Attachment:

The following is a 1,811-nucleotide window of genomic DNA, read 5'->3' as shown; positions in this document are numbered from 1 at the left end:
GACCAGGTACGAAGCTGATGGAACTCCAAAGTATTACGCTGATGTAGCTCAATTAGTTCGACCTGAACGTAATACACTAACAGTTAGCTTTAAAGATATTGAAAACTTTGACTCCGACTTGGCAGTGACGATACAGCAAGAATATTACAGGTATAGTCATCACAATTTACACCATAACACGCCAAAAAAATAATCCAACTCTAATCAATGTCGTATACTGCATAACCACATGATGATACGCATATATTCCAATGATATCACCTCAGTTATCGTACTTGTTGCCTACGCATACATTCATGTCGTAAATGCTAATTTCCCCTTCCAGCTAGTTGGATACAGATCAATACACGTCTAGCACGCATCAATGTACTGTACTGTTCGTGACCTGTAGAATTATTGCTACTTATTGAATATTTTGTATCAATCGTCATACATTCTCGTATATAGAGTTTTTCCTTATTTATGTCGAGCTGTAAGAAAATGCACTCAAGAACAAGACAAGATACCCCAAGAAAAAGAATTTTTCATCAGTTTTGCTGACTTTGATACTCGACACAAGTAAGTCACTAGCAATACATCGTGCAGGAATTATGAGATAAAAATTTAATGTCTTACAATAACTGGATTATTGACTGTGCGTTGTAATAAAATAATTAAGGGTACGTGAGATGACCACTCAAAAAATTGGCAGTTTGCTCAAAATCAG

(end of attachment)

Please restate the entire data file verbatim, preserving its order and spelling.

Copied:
The following is a 1,811-nucleotide window of genomic DNA, read 5'->3' as shown; positions in this document are numbered from 1 at the left end:
GACCAGGTACGAAGCTGATGGAACTCCAAAGTATTACGCTGATGTAGCTCAATTAGTTCGACCTGAACGTAATACACTAACAGTTAGCTTTAAAGATATTGAAAACTTTGACTCCGACTTGGCAGTGACGATACAGCAAGAATATTACAGGTATAGTCATCACAATTTACACCATAACACGCCAAAAAAATAATCCAACTCTAATCAATGTCGTATACTGCATAACCACATGATGATACGCATATATTCCAATGATATCACCTCAGTTATCGTACTTGTTGCCTACGCATACATTCATGTCGTAAATGCTAATTTCCCCTTCCAGCTAGTTGGATACAGATCAATACACGTCTAGCACGCATCAATGTACTGTACTGTTCGTGACCTGTAGAATTATTGCTACTTATTGAATATTTTGTATCAATCGTCATACATTCTCGTATATAGAGTTTTTCCTTATTTATGTCGAGCTGTAAGAAAATGCACTCAAGAACAAGACAAGATACCCCAAGAAAAAGAATTTTTCATCAGTTTTGCTGACTTTGATACTCGACACAAGTAAGTCACTAGCAATACATCGTGCAGGAATTATGAGATAAAAATTTAATGTCTTACAATAACTGGATTATTGACTGTGCGTTGTAATAAAATAATTAAGGGTACGTGAGATGACCACTCAAAAAATTGGCAGTTTGCTCAAAATCAG